Articles - Care & Maintenance
Care and Maintenance of Pianos
by Edward E. Swenson
All musical instruments require maintenance in order to assure optimum playing efficiency. Most wind and string players are able to tune and maintain their own instruments. Because the pianist is compelled to rely on a professional technician for tuning, voicing and repairs, the first and most important aspect of piano maintenance is to obtain the services of an experienced, reliable piano technician.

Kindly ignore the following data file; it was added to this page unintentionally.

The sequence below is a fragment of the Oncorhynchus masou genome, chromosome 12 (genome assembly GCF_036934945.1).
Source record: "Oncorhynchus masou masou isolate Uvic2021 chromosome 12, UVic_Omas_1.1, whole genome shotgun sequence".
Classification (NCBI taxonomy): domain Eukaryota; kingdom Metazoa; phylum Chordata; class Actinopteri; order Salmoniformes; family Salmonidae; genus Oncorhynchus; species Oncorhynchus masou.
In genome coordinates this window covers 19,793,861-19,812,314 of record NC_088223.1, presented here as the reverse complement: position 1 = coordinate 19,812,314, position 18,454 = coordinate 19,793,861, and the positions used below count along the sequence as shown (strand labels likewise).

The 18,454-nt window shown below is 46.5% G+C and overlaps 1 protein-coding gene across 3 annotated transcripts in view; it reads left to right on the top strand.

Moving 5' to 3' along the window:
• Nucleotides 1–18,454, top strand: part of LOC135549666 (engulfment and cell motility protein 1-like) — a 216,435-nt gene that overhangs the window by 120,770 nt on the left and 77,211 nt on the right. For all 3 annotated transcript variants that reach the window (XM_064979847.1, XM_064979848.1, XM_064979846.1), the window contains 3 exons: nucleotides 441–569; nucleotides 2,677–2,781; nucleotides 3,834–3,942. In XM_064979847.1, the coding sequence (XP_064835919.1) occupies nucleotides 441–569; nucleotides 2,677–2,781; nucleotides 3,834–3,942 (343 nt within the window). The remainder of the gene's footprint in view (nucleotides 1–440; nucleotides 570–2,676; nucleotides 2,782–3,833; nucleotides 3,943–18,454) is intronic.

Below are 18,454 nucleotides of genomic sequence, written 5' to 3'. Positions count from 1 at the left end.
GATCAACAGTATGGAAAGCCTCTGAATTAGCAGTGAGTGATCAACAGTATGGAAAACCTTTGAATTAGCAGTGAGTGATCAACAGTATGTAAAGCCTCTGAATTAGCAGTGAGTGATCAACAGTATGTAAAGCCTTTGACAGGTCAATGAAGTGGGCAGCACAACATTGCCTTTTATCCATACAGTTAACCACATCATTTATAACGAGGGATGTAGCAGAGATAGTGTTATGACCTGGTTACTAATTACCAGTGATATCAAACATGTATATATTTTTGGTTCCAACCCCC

Temperature and humidity control are also critical elements in maintaining a valuable instrument. Central heating, without some kind of humidity control, poses a great danger for musical instruments made of wood. The worst possible environment for a piano is one with radical swings in humidity and temperature. In regions with hot, humid summers, and dry, cold winters, special attention must be given to humidifying in the winter and dehumidifying in the summer. Wood is hygroscopic and it expands and contracts across the grain with changes in humidity. The pitch of the strings depends to a certain extent on the amount of humidity present in the soundboard, which expands and contracts with changes in heat and relative humidity. If the environment is too dry, the soundboard will shrink beyond the dryness level at which the instrument was manufactured, causing cracks in the wood and even failure of glue joints. Extreme dryness can cause complete failure of the soundboard and pinblock. The loss of natural moisture in the soundboard also causes the pitch to go flat. In the winter, care must be taken to maintain a humidity of not less than 50% and a room temperature of not more than 65 degrees Fahrenheit. Conversely, too much humidity causes the soundboard to swell and bow upward, often causing pressure ridges in the soft, crushed fibres of the wood, increasing the tension of the strings and causing the instrument to go sharp. Too much moisture can ruin a piano, as it causes the wood in the keys and soundboard to swell, resulting in sticking keys, loose ivory, and sluggish response in the mechanism. Excessive moisture may also cause the strings, tuning pins and other metal parts to rust.